Remembering the Houses of Western Springs: Digitizing and Providing Access
I remember, I remember
From “I Remember, I Remember” by Thomas Hood
Western Springs is a suburb of Chicago located on the western edge of Cook County. The community was first settled in the 1870s and the village was incorporated in 1886. Being located along the Chicago, Burlington, and Quincy Railroad, the village became an affordable location for the homes of Chicago-bound commuters. The village was in many ways typical of Chicago suburbs that developed in the late 19th and early 20th centuries. Surprisingly many houses built in that era have survived.
The Western Spring Historical Society was formed in 1966. In the past 39 years, the volunteers of the Historical Society have built a collection of photographs of the houses in Western Springs, including the picture to the right. With some of these photographs, the Society has letters from former residents or other primary documents. In recent years, as the older houses have been disappearing at a faster pace, the Society has increased its efforts to document the change.
While the Historical Society has been very successful in collecting material, it has been able to open its archives to the public only for a few hours on Tuesday mornings and occasionally by appointment. Former residents and descendants researching their families' lives and homes in Western Springs come to the Thomas Ford Memorial Library (the community's public library) instead, seeking information that is often only in the files at the Historical Society. New residents interested in the histories of their houses also come to the Library.
The Library tries to help these information seekers. The reference librarians show them the books that the Historical Society has published and help them contact the Historical Society's members to get access to the historical data. While the efforts of the Library and Historical Society together do sometimes succeed in getting the needed materials, the results have been slow coming. Some visitors to the community have been unable to wait.
Individuals at both the Library and the Historical Society have been thinking about the need for better access to local history information for years. Informal conversations led to a meeting in the summer of 2004, at which the Historical Society and the Library committed to cooperate to make the photographs and information on the houses and their residents more accessible to the public. Staff at the Library wrote a grant proposal asking for funds to digitize a collection of photographs with the view of making them available via the Internet and submitted the request to the Illinois State Library. In September 2004 the Illinois State Library agreed to fund a digitization project. This news reached the Library in October.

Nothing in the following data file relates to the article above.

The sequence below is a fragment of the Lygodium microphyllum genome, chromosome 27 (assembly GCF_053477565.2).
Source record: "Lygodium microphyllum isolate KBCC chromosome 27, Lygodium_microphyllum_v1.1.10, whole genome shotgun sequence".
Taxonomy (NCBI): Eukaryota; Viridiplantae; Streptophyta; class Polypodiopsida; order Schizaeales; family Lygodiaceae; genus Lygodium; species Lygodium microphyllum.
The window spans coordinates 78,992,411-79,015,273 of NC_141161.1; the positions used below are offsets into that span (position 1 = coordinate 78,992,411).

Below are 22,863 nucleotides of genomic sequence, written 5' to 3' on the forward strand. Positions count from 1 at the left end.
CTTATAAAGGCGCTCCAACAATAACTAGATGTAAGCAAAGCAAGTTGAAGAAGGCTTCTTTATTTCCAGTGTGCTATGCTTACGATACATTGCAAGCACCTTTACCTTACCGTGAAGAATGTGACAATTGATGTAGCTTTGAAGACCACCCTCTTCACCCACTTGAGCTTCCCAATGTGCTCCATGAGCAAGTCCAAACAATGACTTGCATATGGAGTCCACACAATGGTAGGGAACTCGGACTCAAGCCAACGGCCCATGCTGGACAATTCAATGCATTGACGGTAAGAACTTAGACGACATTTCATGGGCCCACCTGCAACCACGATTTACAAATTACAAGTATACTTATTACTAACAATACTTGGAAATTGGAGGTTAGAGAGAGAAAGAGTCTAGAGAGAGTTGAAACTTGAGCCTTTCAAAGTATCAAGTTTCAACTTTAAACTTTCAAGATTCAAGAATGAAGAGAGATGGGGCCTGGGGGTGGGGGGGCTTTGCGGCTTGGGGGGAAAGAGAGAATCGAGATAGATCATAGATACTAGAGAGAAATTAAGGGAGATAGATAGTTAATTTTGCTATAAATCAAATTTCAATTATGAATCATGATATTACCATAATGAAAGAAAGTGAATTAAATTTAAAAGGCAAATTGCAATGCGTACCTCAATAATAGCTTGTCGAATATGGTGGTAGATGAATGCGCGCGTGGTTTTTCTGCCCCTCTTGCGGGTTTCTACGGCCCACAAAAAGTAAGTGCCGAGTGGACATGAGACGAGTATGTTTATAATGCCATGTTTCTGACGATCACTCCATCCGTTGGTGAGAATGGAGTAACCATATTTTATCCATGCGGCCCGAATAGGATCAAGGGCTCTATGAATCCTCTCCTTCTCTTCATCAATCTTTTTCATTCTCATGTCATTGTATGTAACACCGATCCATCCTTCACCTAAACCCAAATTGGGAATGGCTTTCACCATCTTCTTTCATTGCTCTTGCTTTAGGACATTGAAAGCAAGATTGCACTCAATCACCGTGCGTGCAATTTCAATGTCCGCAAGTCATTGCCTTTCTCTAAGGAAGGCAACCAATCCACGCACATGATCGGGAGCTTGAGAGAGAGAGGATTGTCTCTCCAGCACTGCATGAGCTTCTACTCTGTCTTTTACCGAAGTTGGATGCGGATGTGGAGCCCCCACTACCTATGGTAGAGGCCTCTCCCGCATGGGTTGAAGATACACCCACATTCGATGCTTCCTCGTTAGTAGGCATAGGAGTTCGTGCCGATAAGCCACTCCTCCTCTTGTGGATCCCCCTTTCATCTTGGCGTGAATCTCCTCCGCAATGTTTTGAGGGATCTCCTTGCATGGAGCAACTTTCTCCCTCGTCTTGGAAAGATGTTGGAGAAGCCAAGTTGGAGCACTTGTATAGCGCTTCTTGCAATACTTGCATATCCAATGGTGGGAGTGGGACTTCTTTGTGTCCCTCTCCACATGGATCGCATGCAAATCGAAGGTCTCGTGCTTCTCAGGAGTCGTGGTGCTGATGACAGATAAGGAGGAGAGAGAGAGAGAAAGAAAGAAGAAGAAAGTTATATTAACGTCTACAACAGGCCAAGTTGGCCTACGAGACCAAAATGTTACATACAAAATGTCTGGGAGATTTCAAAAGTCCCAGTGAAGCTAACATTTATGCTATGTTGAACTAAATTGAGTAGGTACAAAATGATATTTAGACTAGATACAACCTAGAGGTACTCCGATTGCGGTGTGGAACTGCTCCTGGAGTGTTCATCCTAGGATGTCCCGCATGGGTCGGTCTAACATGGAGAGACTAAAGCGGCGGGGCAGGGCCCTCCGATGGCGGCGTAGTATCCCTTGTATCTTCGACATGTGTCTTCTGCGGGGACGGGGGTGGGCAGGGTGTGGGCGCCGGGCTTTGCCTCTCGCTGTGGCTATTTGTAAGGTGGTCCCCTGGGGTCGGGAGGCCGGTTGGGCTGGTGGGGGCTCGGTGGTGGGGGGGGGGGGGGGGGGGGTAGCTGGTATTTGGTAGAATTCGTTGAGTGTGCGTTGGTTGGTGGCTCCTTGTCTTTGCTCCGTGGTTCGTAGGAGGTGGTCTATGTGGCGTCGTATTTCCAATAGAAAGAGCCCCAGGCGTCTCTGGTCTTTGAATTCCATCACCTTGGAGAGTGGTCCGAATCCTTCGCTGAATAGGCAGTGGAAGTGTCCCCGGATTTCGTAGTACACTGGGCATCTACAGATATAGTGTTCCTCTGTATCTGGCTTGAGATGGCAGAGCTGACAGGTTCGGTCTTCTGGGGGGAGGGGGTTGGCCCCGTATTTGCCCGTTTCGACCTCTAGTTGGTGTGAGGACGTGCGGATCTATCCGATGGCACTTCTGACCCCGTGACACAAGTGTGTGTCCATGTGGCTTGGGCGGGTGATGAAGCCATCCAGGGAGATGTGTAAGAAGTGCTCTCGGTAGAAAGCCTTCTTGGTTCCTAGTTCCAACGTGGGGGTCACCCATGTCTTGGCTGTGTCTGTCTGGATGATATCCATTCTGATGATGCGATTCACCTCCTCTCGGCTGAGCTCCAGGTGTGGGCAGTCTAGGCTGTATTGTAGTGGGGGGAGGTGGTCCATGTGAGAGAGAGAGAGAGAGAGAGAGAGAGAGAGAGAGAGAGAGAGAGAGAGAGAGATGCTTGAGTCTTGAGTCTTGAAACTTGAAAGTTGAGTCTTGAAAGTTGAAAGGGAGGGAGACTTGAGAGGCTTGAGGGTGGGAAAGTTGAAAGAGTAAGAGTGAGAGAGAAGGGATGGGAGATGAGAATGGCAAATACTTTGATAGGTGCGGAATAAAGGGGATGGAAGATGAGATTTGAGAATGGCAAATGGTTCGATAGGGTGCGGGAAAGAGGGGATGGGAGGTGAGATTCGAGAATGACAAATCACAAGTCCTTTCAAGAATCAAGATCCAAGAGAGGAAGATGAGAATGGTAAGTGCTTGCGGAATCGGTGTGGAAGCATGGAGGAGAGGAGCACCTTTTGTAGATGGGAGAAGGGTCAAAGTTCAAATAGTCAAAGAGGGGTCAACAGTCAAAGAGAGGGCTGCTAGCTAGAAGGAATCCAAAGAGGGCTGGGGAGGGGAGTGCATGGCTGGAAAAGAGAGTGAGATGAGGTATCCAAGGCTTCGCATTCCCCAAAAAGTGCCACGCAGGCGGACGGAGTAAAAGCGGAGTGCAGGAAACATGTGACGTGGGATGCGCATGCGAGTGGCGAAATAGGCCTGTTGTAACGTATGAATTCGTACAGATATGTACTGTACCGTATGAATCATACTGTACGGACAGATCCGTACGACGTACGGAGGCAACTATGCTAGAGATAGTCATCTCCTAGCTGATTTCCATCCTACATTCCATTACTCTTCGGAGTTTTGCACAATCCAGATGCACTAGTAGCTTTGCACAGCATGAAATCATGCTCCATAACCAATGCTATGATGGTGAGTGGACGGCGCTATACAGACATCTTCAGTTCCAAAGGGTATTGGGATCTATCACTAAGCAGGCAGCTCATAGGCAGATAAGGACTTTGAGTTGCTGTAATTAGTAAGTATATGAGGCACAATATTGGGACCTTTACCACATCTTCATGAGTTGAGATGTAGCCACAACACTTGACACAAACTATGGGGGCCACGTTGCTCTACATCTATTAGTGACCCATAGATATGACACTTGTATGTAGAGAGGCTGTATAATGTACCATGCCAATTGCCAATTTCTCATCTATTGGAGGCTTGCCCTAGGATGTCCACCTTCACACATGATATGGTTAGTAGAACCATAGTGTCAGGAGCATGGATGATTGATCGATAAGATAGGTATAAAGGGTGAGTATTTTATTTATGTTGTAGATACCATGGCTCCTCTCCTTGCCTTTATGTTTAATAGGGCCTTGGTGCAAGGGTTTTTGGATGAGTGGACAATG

Work to digitize the photographs and create a database of the images and information about them began in October 2004 with preparatory work. Library staff attended training workshops at the Illinois State Library and at the University of Illinois. Software was ordered in November. Hosting for a website was arranged, and the URL www.westernspringshistory.org was acquired. Library staff looked at various digital collections via the Internet and began discussing website design. In December representatives from the Illinois State Library visited the Thomas Ford Memorial Library to train staff on use of CONTENTdm digital collection management software to submit digital information and metadata to the Illinois Digital Archives.
Digitization began in January of 2005. The librarian in charge of the project traveled one block from the Library to the Historical Society and began borrowing files that had been used to write the Society's 1978 book Western Springs: 19th Century Houses and Their Owners. These files held black and white photographs taken for the book and drafts of the text for each house. Some folders also included letters from former residents, newspaper clippings, older photographs, or other documents.
Digitizing the photos was the easy part of the project. Staff members scanned the mostly 8x10 photographs on the bed of a Konica Minolta model 8020 printer/copier/scanner, which the Library leases for the networking of its printing and copying. The images were captured on a staff computer and edited using Adobe Photoshop. These images were then loaded into the Illinois State Library database using CONTENTdm.
During the training workshops at the Illinois State Library, we learned that entering the metadata would be the lengthiest part of the project. We found this to be true for several reasons. First, we had to decide what data to include with the photographs. The amount of information and our certainty of its accuracy varied from house to house. We modified our initial list of fields for the data after we had done our first batch of records, as we realized that we knew less than we thought knew. Second, the fields we planned and the field names on the CONTENTdm were not the same. We had to decide through a bit of trial and error how to modify both. Third, there were many documents to read to harvest the data.